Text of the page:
The MCGR and its surgical technique have gone through many iterations to solve various problems exhibited by this patient’s journey. The first MCGR or Phenix rod was developed by Arnaud Souberian, a French aeronautical engineer, in 2004 . However, this rod fell out of use due to its large-sized internal magnet and the need for a permanent magnet to be placed on the skin. The widely adopted MCGR is the MAGEC® rod, initially developed by Ellipse Technologies, Inc. (Irvine, CA, USA) and subsequently acquired by NuVasive Inc. (San Diego, CA, USA) in 2016. The first tests of this novel technology was performed by Akbarnia et al  in Yucatan pigs which verified the mechanism of safe distractions using an external magnet. Subsequently, Cheung et al  described the very first experience with the MCGR in humans which supported its role in managing EOS. Since that initial experience, there has been six subsequent iterations or generations of the MCGR . A “keeper plate” or stainless steel plate was inserted within the rod next to the magnet to prevent it from rotating on its own without the external magnet as illustrated in this patient. The “second generation” rod was introduced in 2010 with an increased rod shaft diameter from 9 mm to 10.5 mm to house this steel plate. The third generation rod was introduced in 2012 with a change from the previous pulsed welding method to a continuous welding method at the junction between the actuator and the rod shaft to reduce the risk of rod fractures. Since 2015, various other modifications have been made to allow a smaller sized actuator (70 mm) for smaller children, and reinforcement of the actuator pin . The newest iteration of the MCGR is called MAGEC X which has since been withdrawn from use due to actuator cap dislodgement.
This report encompasses the entire journey of the first patient with MCGRs implanted till graduation. The encountered complications helped to improve the rod design. Loss of distraction was encountered between distraction sessions of the first single rod. The original rod design required the inclusion of a keeper plate which is a small stainless steel plate within the rod next to the magnet to prevent the rotor from rotating in the absence of the rotating magnetic field imposed by the external magnetic controller . Although dual rods are generally preferred due to the large distraction forces and the possibility for differential correction [8, 13], only a single rod was possible due to her small physical size at the age of 5. The decision to use a claw construct may have led to PJK whereby no further kyphotic changes were observed after revision surgery with pedicle screws. The drawback to this was instrumentation into the cervical spine at final surgery. Another reason for the PJK could be flattening of the thoracic kyphosis by the actuator which extended into the thoracic spine for the early rods (Fig. 3). Building more proximal kyphosis was achievable when the patient was older and was physically big enough to accommodate longer rods for contouring. Often it is technically impossible to bend the rod much within a small distance between the proximal foundation and the actuator .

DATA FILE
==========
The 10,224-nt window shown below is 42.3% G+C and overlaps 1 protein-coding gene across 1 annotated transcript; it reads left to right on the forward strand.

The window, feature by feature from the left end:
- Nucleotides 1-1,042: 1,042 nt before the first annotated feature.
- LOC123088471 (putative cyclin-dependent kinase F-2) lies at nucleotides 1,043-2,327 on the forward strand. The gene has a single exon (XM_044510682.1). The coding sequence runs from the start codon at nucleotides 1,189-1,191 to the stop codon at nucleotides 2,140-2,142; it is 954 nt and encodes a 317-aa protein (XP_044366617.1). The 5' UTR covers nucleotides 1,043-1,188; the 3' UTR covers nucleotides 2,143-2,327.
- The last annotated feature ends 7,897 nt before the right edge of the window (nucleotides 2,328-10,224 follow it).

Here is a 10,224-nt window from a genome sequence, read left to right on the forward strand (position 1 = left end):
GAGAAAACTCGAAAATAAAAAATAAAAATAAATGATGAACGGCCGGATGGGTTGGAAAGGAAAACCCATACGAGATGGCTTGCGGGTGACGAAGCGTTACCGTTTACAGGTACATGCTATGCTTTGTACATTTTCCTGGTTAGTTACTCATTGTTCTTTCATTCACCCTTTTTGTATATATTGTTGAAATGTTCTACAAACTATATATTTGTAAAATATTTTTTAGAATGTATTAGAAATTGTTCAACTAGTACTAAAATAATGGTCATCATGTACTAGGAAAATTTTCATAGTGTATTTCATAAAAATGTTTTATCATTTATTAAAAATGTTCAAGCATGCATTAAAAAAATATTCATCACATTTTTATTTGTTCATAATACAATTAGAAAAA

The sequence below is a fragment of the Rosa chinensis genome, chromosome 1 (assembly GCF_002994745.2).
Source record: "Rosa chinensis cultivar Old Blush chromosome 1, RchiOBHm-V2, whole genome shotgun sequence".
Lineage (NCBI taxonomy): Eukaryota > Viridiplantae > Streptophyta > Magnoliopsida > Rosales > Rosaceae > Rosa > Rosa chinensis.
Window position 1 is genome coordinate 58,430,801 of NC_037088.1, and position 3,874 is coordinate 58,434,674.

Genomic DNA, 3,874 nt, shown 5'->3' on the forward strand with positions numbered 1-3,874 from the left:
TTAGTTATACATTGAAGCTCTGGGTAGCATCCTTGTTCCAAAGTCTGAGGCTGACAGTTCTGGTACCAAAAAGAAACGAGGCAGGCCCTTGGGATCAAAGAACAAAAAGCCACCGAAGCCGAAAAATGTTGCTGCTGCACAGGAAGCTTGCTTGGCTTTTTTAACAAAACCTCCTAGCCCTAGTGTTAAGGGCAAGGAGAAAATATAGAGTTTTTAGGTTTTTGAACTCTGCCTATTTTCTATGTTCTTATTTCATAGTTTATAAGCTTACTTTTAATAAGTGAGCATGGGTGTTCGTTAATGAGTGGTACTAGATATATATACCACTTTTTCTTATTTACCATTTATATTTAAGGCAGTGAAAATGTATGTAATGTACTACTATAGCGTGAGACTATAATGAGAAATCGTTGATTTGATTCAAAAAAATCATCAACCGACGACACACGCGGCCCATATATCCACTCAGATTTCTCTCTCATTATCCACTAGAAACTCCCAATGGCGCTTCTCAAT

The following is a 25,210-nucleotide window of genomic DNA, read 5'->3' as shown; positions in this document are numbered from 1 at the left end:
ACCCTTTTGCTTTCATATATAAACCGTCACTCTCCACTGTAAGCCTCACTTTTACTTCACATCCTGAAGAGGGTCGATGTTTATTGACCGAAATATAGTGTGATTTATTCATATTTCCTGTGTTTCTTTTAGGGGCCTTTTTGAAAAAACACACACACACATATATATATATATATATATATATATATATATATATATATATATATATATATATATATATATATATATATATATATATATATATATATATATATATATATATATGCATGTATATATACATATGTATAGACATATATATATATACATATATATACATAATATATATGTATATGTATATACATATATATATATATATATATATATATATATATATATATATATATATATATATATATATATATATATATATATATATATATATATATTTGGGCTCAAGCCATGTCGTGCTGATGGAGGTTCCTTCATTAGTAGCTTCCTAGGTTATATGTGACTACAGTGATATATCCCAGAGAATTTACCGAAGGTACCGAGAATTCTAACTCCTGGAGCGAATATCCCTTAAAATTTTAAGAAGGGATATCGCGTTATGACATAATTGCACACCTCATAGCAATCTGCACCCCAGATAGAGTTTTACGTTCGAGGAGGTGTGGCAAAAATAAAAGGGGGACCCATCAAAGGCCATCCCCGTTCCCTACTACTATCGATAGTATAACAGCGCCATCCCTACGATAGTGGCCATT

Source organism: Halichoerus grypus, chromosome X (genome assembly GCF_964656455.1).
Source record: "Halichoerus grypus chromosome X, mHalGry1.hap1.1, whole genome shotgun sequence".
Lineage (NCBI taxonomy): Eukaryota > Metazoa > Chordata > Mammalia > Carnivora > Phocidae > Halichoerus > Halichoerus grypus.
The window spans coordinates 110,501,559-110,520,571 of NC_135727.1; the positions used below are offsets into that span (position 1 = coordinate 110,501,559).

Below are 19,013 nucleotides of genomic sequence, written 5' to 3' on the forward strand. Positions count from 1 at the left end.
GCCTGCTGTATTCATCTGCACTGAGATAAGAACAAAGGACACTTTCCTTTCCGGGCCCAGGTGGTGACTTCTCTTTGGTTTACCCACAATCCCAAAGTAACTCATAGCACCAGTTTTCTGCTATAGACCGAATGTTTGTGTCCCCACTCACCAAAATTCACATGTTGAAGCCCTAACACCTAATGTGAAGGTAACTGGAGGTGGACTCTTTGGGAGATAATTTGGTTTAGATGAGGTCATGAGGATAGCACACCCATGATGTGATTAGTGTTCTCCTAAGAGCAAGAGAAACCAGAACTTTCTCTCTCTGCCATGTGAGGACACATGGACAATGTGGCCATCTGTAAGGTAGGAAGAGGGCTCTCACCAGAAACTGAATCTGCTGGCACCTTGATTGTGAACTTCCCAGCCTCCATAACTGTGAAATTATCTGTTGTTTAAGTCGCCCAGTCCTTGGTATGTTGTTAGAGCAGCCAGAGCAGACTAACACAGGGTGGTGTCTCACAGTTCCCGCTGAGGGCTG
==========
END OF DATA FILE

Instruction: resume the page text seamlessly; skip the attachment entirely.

Besides the distraction failure due to the initial rod design, mechanical failures may occur such as actuator pin fracture  which has been improved by increased diameter of the pin with stronger material. However, breaks have still been reported with up to 21% in one series . More importantly is the rotor stalling (slippage or clunking) which is more common in patients with increased body habitus such as older age and increased body mass during natural growth, as well as reduced distance between the two internal magnets due to cross-talk . With MCGR wear, the stud threads in the rod may deform causing a failure of the internal distraction mechanism. Infiltration by body fluids and tissue may also occur which results in hastened wearing via corrosion of the threads as evidenced by the apparently intact right rod. However, close examination of the particles in the rod revealed screw compression marks and increased human tissue elements suggesting a seal fragmentation and failure. Further distractions are not achievable without revision surgery. This may be more important in those who routinely distract till stalling . Radiologically, this appearance forms a “crooked rod sign” in which the extendable portion of the rod and the actuator are not in a parallel relationship . Upon dissection of the final extracted rod however, we found a complete fracture of the threaded stud, which represents an extreme case of stud deformation and complete failure of rod extension, with metal wear particles accumulated inside the rod.